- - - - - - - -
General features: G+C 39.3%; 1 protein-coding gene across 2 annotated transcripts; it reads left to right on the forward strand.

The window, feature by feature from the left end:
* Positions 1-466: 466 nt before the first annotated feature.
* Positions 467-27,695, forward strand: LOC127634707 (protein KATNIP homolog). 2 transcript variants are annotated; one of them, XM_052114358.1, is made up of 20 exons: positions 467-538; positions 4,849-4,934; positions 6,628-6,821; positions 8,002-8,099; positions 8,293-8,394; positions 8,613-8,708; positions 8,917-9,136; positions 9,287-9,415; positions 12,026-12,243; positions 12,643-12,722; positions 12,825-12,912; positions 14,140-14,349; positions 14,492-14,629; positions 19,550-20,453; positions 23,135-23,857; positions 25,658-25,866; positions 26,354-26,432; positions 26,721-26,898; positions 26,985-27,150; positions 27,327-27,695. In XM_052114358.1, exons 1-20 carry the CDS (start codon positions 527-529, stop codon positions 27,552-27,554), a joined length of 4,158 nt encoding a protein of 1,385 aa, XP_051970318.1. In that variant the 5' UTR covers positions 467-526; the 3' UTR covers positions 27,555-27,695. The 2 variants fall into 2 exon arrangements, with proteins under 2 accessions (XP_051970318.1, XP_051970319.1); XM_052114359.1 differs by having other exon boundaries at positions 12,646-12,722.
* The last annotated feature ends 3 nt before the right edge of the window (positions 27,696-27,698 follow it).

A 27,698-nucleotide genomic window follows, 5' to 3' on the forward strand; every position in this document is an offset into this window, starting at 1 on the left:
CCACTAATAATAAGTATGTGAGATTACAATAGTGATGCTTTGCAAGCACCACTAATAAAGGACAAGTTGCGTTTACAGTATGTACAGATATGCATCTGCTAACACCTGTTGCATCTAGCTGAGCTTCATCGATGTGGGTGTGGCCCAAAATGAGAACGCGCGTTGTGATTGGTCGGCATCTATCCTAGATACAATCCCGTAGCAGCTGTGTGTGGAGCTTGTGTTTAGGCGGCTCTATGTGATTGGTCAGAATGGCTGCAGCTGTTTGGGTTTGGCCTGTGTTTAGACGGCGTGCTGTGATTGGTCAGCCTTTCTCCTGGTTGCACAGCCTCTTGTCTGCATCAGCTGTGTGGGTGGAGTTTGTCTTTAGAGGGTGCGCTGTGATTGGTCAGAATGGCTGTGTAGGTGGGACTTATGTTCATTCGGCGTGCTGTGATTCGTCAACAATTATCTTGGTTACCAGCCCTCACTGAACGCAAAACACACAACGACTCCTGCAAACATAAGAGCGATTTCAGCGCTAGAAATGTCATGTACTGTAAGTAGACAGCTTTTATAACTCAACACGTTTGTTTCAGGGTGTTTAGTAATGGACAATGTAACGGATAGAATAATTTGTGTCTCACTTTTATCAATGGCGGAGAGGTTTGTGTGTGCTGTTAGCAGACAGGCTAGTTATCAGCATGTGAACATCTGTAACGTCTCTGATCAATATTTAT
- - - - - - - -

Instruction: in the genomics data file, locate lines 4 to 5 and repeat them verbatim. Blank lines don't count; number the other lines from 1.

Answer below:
* Positions 467-27,695, forward strand: LOC127634707 (protein KATNIP homolog). 2 transcript variants are annotated; one of them, XM_052114358.1, is made up of 20 exons: positions 467-538; positions 4,849-4,934; positions 6,628-6,821; positions 8,002-8,099; positions 8,293-8,394; positions 8,613-8,708; positions 8,917-9,136; positions 9,287-9,415; positions 12,026-12,243; positions 12,643-12,722; positions 12,825-12,912; positions 14,140-14,349; positions 14,492-14,629; positions 19,550-20,453; positions 23,135-23,857; positions 25,658-25,866; positions 26,354-26,432; positions 26,721-26,898; positions 26,985-27,150; positions 27,327-27,695. In XM_052114358.1, exons 1-20 carry the CDS (start codon positions 527-529, stop codon positions 27,552-27,554), a joined length of 4,158 nt encoding a protein of 1,385 aa, XP_051970318.1. In that variant the 5' UTR covers positions 467-526; the 3' UTR covers positions 27,555-27,695. The 2 variants fall into 2 exon arrangements, with proteins under 2 accessions (XP_051970318.1, XP_051970319.1); XM_052114359.1 differs by having other exon boundaries at positions 12,646-12,722.
* The last annotated feature ends 3 nt before the right edge of the window (positions 27,696-27,698 follow it).